Jet wanted to snap back at him. As if he’d ever trust dirty Fire Nation scum, as if the prince wouldn’t take the chance to burn him when he was close enough to do so. But before he could say anything, Katara spoke.
“We should save it,” she said. “We’ll preserve it with salt, and take it with us on our way to Piandao’s estate.”
“Piandao’s estate?” Jet wrinkled his brow in confusion. “Who is Piandao? And why are we going to his estate?”
Zuko and Katara quickly looked at each other, holding the other’s gaze for a few seconds and silently deciding whether Jet was trustworthy enough to give information to. They were both too easy to read. Jet pushed his anger down.
Finally, Zuko addressed him. “He’s one of my uncle’s contacts. And he was my former teacher,” he added quietly.
Katara raised an eyebrow at that. “You didn’t tell me he was a firebender.”
“He’s not. Piandao is a master of the blade. My cousin helped sneak me out of the palace for a few lessons before.” His features softened as he spoke, eyes distant with reminiscence.
“I thought the swords were decorative. Why fight with swords when you can burn the world down with fire?” Jet asked sardonically. Nevermind the fact that he’s seen Li use his dao before, movements fluid and precise as if the blade was simply an extension of his body.
Zuko stared at him disbelievingly. As soon as he realized Jet wasn’t going to admit anything, he redirected his attention to bite his fish with too much force. Katara shot Jet a warning look before nudging Zuko playfully. “I bet your sword skills don’t stand a chance against my water disks.”
A crescent moon glowed in the rapidly descending night. Zuko tilted his head in its direction. “Right… How about you try that when the sun is up?” His delivery was awkward and uncertain, but there was no mistaking the lighthearted challenge in his tone.
A surprised smile lit up on her face before it transformed into a smirk. “Don’t think I forgot ‘you rise with the moon, I rise with the sun.’ I’m not giving you any advantages.”
A half-hearted groan. “How can you bring that up so casually?”
“What’s the point of you being my former enemy if I can’t even tease you over it?”
Zuko flushed before furiously biting into his fish again. Katara’s expression was smug, but her eyes were tender. Jet frowned.
They were so different. Gone was the girl who blushed in his arms as they ascended to the treetops. Gone was the boy who spoke as curtly as possible yet readily gave his assent to steal food for a ship’s worth of refugees. There was a whole history between them, this Katara and Zuko he never knew, one that he could never have anticipated.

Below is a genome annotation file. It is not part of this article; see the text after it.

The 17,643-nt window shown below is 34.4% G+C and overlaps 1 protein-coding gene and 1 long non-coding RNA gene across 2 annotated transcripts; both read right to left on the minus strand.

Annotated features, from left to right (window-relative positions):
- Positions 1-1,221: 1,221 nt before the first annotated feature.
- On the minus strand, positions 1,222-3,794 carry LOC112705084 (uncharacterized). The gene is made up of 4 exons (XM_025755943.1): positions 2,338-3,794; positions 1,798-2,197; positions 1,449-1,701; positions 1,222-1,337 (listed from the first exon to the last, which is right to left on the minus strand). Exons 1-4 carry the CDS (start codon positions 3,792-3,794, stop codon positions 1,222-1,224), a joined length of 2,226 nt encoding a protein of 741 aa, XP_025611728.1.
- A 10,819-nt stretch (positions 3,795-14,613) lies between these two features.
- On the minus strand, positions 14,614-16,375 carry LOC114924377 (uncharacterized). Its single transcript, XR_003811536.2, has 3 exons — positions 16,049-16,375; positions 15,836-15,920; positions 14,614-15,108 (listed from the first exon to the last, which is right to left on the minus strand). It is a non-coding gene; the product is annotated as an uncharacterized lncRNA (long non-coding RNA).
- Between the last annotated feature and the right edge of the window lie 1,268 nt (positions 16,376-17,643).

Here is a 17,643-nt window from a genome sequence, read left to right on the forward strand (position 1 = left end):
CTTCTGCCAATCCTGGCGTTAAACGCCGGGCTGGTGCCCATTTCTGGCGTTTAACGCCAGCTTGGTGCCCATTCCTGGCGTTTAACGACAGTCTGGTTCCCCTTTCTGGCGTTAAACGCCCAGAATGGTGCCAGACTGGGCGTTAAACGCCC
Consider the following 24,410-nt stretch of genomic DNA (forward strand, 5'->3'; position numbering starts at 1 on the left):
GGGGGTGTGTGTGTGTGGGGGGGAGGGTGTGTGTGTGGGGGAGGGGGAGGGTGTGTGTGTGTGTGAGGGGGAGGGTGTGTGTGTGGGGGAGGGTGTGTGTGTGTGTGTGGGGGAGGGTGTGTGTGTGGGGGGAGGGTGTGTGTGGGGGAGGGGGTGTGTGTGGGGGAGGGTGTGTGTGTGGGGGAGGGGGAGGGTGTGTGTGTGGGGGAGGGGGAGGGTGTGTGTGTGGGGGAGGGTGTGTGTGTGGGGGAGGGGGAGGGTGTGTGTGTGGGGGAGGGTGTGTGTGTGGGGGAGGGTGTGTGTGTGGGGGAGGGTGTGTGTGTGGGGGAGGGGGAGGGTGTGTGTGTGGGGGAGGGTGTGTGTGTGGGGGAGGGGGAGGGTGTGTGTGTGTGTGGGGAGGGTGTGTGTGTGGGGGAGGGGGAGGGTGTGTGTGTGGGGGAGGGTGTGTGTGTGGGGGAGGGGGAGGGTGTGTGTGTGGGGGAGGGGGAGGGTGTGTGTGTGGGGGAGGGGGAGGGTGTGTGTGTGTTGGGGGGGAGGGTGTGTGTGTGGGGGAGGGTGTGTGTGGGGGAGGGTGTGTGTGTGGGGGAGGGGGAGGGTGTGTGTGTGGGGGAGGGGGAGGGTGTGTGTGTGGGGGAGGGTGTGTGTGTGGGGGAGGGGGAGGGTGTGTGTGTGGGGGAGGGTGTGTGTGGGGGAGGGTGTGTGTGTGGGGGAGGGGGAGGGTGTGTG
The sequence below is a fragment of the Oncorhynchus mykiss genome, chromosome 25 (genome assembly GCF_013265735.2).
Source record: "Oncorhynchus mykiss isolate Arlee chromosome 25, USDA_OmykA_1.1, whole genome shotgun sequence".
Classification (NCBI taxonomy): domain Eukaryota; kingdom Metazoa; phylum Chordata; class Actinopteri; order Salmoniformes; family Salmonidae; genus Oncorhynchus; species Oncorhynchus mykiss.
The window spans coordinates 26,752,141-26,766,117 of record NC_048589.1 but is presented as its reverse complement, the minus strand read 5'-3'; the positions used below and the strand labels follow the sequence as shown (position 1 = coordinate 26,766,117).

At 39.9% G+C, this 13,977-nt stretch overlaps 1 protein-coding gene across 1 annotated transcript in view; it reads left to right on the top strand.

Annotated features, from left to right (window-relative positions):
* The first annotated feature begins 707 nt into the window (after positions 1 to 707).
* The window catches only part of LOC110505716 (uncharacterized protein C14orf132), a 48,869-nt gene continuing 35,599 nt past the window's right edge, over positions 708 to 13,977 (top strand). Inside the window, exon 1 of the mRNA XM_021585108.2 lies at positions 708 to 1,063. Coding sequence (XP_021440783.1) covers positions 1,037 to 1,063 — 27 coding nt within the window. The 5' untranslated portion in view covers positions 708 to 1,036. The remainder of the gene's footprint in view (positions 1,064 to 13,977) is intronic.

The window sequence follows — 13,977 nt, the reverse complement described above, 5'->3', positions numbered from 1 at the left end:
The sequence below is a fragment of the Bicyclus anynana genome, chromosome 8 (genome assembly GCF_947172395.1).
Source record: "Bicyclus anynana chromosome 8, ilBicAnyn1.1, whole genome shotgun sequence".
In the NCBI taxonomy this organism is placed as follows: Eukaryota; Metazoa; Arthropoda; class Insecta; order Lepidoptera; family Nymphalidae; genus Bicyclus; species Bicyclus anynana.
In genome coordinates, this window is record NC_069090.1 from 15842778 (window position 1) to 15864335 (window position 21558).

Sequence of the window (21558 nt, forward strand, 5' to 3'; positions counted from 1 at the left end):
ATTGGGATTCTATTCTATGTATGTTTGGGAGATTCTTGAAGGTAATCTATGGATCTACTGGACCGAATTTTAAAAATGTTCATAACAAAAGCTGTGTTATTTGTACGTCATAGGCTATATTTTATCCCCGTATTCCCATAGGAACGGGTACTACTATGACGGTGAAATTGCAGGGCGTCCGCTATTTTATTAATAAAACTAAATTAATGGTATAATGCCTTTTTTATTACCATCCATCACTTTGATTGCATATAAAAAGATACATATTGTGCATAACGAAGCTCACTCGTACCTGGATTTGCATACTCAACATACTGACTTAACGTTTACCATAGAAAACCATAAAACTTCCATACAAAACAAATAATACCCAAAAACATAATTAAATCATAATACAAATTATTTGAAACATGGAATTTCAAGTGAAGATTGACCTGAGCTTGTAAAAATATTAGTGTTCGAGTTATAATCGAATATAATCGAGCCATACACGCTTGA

He saw them by the cliffside again, the shadow of their outlines so close that they were almost touching. He saw them now, tentatively teasing and smiling and laughing and trusting. And where was he in all this? Jet was losing them while he was forgotten and discarded — once, twice, thrice.
Katara said something that drew a rare smile from Zuko. It didn’t make sense. The prince was no innocent villager (except there was no such thing as an innocent villager in the Fire Nation), he was her enemy. His people killed her mother; his people burned his face. Where was the Katara whose gaze held adoration? Where was the Li whose small nod spoke of his respect? Gone, lost to another life.
Jet abruptly told the two that he was going to sleep. As he buried himself into his bedroll, he shut both his eyes and the noise of their bantering out. He could kill them both in their sleep, slit both their throats while they were helpless, rid the world of a monster and a traitor, a tyrant and his waterbending whore. Only he wasn’t so sure that if her dying breaths would be pleas from the Katara-of-before, or if his eyes would snap open with the burning clarity of Li. No, he couldn’t let them die yet, not when they were supposed to be his.
Yes, yes, that was it. He lost everything twice over, so he could take these two back, right? They were supposed to be his, and if he was patient enough, he would have them again. Everything else would follow after that — his home, his purpose, his meaning.
The fire died down to a few stray embers. Jet fell asleep.